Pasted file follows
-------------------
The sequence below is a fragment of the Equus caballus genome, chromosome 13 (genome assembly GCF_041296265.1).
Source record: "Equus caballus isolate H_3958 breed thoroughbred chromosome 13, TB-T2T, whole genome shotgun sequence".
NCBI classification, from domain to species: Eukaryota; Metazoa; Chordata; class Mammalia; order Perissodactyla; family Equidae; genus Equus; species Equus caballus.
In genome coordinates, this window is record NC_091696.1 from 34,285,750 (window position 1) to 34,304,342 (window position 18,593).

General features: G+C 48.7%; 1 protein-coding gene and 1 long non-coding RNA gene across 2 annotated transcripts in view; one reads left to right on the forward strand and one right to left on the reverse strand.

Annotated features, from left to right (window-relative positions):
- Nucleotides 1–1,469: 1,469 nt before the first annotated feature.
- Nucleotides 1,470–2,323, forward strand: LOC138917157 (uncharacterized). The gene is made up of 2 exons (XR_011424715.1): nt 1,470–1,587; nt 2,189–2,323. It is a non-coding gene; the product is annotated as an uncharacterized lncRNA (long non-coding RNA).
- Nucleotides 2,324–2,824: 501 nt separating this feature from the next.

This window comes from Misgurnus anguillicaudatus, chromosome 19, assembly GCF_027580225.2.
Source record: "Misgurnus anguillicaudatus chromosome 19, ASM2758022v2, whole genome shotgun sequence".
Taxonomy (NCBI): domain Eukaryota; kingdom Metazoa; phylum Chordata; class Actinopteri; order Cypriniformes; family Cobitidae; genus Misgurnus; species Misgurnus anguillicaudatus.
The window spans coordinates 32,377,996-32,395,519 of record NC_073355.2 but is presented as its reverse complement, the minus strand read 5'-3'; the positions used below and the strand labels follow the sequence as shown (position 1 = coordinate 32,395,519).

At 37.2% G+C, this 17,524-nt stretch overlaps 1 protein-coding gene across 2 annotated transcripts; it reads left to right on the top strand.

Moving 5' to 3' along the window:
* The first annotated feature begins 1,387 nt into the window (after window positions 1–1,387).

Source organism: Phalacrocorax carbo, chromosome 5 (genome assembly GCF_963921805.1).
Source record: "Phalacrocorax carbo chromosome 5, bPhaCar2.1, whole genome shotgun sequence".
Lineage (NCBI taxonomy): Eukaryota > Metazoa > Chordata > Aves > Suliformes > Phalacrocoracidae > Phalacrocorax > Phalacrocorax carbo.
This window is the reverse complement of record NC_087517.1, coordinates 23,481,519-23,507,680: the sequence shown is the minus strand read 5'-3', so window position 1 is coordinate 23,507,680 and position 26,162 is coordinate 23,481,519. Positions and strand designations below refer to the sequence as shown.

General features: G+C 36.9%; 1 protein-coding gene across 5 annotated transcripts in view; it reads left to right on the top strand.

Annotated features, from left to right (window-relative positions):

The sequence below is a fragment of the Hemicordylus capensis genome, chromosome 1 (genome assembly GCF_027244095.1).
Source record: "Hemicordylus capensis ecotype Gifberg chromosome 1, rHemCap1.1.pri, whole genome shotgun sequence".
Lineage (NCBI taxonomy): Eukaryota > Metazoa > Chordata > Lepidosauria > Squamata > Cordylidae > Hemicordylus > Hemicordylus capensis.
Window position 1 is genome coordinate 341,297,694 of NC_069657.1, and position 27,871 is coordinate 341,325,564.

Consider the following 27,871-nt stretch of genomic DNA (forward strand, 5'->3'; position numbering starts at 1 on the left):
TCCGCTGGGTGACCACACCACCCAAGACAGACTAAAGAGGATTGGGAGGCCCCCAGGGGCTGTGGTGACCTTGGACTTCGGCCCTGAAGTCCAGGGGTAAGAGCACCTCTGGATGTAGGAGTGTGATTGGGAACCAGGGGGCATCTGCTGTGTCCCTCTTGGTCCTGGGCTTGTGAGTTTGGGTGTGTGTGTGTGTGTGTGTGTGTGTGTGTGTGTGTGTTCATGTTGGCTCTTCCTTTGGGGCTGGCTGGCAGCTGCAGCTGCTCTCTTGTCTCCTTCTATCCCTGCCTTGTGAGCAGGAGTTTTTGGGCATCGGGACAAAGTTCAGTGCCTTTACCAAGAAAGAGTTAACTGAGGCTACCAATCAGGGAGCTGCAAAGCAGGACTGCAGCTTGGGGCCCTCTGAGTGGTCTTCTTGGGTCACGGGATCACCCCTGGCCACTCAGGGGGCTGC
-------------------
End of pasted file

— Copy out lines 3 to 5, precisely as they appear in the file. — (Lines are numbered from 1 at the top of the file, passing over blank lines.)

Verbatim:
NCBI classification, from domain to species: Eukaryota; Metazoa; Chordata; class Mammalia; order Perissodactyla; family Equidae; genus Equus; species Equus caballus.
In genome coordinates, this window is record NC_091696.1 from 34,285,750 (window position 1) to 34,304,342 (window position 18,593).

General features: G+C 48.7%; 1 protein-coding gene and 1 long non-coding RNA gene across 2 annotated transcripts in view; one reads left to right on the forward strand and one right to left on the reverse strand.